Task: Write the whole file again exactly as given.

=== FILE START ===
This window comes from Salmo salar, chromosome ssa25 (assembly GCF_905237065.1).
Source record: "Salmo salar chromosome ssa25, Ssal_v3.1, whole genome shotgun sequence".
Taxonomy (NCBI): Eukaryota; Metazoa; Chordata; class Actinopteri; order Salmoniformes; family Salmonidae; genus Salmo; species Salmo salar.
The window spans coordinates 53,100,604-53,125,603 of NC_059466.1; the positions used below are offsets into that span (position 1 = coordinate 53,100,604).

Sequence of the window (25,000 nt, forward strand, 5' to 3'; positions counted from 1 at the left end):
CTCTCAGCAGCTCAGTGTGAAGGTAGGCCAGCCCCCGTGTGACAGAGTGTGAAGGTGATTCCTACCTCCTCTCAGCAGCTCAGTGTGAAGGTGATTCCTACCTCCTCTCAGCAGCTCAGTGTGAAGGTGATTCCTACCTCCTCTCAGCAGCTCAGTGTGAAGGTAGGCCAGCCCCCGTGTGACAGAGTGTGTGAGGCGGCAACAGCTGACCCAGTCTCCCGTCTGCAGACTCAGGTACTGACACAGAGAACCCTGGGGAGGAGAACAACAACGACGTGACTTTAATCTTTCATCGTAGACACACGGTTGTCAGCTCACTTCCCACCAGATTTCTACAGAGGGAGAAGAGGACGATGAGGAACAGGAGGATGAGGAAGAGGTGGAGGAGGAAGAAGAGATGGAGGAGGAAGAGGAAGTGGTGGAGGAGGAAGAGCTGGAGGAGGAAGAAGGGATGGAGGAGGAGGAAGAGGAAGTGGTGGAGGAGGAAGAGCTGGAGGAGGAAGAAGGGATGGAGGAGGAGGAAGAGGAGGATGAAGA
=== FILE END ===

This window comes from Salmo salar, chromosome ssa25 (assembly GCF_905237065.1).
Source record: "Salmo salar chromosome ssa25, Ssal_v3.1, whole genome shotgun sequence".
Taxonomy (NCBI): Eukaryota; Metazoa; Chordata; class Actinopteri; order Salmoniformes; family Salmonidae; genus Salmo; species Salmo salar.
The window spans coordinates 53,100,604-53,125,603 of NC_059466.1; the positions used below are offsets into that span (position 1 = coordinate 53,100,604).

Sequence of the window (25,000 nt, forward strand, 5' to 3'; positions counted from 1 at the left end):
CTCTCAGCAGCTCAGTGTGAAGGTAGGCCAGCCCCCGTGTGACAGAGTGTGAAGGTGATTCCTACCTCCTCTCAGCAGCTCAGTGTGAAGGTGATTCCTACCTCCTCTCAGCAGCTCAGTGTGAAGGTGATTCCTACCTCCTCTCAGCAGCTCAGTGTGAAGGTAGGCCAGCCCCCGTGTGACAGAGTGTGTGAGGCGGCAACAGCTGACCCAGTCTCCCGTCTGCAGACTCAGGTACTGACACAGAGAACCCTGGGGAGGAGAACAACAACGACGTGACTTTAATCTTTCATCGTAGACACACGGTTGTCAGCTCACTTCCCACCAGATTTCTACAGAGGGAGAAGAGGACGATGAGGAACAGGAGGATGAGGAAGAGGTGGAGGAGGAAGAAGAGATGGAGGAGGAAGAGGAAGTGGTGGAGGAGGAAGAGCTGGAGGAGGAAGAAGGGATGGAGGAGGAGGAAGAGGAAGTGGTGGAGGAGGAAGAGCTGGAGGAGGAAGAAGGGATGGAGGAGGAGGAAGAGGAGGATGAAGA